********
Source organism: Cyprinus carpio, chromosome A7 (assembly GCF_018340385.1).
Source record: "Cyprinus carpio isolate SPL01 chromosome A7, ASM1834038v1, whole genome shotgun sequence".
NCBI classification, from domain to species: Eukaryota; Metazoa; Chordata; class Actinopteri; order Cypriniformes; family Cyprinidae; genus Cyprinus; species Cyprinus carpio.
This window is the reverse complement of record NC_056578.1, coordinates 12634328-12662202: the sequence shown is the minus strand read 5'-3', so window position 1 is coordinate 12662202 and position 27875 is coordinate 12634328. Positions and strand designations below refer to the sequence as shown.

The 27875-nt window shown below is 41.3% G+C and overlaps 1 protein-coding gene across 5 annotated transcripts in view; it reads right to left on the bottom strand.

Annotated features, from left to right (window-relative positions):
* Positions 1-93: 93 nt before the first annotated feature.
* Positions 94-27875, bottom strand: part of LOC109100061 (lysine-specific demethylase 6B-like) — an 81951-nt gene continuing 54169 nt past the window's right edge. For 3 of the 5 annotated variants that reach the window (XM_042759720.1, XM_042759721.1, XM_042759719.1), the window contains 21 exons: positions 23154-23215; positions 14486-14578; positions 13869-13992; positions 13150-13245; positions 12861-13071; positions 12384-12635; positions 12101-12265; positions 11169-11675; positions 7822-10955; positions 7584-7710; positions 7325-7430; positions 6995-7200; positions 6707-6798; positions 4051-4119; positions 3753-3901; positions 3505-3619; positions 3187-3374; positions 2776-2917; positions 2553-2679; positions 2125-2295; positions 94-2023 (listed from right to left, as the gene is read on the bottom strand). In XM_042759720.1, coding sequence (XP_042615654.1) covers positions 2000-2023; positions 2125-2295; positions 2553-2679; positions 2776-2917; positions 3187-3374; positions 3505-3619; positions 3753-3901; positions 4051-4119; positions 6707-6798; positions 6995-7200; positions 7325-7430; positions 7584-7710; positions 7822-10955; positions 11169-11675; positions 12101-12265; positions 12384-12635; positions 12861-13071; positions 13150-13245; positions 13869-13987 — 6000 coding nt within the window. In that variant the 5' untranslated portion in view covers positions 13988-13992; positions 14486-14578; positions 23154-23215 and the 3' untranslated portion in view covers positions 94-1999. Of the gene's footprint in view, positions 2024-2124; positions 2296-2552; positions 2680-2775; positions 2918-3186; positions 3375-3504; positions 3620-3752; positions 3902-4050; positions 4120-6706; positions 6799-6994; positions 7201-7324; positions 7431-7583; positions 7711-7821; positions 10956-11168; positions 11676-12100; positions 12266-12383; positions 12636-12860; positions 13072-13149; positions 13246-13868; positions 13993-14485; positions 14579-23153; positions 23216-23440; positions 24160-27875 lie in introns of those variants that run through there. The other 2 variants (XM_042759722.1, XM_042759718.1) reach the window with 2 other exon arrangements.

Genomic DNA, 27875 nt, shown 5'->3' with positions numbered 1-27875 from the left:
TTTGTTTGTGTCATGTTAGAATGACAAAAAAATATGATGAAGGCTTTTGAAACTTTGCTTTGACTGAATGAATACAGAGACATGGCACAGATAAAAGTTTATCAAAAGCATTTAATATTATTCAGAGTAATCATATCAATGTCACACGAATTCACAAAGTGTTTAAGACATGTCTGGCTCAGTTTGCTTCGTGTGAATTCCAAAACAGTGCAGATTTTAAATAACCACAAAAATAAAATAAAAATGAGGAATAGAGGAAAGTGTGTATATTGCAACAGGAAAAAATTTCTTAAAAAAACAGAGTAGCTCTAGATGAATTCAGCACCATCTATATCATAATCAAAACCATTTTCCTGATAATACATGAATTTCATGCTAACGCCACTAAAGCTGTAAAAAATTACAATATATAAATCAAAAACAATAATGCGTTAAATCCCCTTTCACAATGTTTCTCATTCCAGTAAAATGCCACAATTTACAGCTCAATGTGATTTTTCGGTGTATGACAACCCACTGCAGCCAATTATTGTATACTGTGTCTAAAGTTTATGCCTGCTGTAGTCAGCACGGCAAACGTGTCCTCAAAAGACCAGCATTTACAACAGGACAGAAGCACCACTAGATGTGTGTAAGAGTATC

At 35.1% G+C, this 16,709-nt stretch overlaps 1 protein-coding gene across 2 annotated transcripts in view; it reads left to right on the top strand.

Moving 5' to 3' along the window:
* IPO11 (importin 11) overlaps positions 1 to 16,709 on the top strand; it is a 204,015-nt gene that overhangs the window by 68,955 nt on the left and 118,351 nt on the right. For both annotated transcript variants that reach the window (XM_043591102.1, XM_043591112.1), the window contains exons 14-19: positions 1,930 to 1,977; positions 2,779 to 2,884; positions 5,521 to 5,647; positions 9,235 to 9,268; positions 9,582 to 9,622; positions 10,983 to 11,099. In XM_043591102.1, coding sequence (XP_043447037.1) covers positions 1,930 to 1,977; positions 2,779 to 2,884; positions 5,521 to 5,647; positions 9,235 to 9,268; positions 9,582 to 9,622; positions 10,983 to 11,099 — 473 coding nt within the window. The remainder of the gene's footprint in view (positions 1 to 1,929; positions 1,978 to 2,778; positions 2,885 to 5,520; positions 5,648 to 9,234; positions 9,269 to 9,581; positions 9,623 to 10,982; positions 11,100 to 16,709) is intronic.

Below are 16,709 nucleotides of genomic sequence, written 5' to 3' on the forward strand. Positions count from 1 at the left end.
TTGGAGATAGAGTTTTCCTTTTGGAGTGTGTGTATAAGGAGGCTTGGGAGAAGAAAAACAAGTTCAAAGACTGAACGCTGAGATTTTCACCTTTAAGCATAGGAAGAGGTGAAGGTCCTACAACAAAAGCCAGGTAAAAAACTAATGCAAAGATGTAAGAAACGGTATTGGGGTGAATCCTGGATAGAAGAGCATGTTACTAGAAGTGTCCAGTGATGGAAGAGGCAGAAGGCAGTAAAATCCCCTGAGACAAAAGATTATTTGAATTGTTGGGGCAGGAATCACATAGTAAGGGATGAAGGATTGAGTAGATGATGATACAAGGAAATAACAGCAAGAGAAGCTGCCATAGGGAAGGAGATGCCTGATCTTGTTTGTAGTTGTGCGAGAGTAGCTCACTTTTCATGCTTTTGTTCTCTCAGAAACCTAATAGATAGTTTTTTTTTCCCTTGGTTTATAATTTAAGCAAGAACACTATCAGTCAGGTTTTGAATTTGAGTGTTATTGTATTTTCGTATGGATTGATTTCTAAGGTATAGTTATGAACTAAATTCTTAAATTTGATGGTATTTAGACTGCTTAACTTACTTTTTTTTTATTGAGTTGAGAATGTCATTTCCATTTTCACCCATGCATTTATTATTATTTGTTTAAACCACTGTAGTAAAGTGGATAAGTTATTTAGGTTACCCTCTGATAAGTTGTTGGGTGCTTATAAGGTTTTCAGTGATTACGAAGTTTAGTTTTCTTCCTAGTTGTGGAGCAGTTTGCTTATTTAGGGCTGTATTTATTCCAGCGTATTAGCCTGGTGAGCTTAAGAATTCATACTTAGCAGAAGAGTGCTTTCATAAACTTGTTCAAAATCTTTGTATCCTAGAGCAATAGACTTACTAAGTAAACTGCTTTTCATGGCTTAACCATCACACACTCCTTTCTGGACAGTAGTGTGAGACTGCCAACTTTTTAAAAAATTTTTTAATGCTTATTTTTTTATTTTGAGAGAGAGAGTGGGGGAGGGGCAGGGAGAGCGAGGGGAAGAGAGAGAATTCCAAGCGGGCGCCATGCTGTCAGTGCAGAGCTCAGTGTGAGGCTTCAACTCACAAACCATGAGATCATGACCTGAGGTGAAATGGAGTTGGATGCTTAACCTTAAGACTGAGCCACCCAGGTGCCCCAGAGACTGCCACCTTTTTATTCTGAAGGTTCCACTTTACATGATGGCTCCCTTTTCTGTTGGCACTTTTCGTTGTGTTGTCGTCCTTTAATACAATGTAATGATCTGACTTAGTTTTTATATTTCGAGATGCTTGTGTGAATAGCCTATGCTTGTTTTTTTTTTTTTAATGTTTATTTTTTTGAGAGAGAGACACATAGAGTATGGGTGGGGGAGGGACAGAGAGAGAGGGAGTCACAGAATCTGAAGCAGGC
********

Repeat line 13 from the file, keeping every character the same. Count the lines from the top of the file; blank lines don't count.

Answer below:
* IPO11 (importin 11) overlaps positions 1 to 16,709 on the top strand; it is a 204,015-nt gene that overhangs the window by 68,955 nt on the left and 118,351 nt on the right. For both annotated transcript variants that reach the window (XM_043591102.1, XM_043591112.1), the window contains exons 14-19: positions 1,930 to 1,977; positions 2,779 to 2,884; positions 5,521 to 5,647; positions 9,235 to 9,268; positions 9,582 to 9,622; positions 10,983 to 11,099. In XM_043591102.1, coding sequence (XP_043447037.1) covers positions 1,930 to 1,977; positions 2,779 to 2,884; positions 5,521 to 5,647; positions 9,235 to 9,268; positions 9,582 to 9,622; positions 10,983 to 11,099 — 473 coding nt within the window. The remainder of the gene's footprint in view (positions 1 to 1,929; positions 1,978 to 2,778; positions 2,885 to 5,520; positions 5,648 to 9,234; positions 9,269 to 9,581; positions 9,623 to 10,982; positions 11,100 to 16,709) is intronic.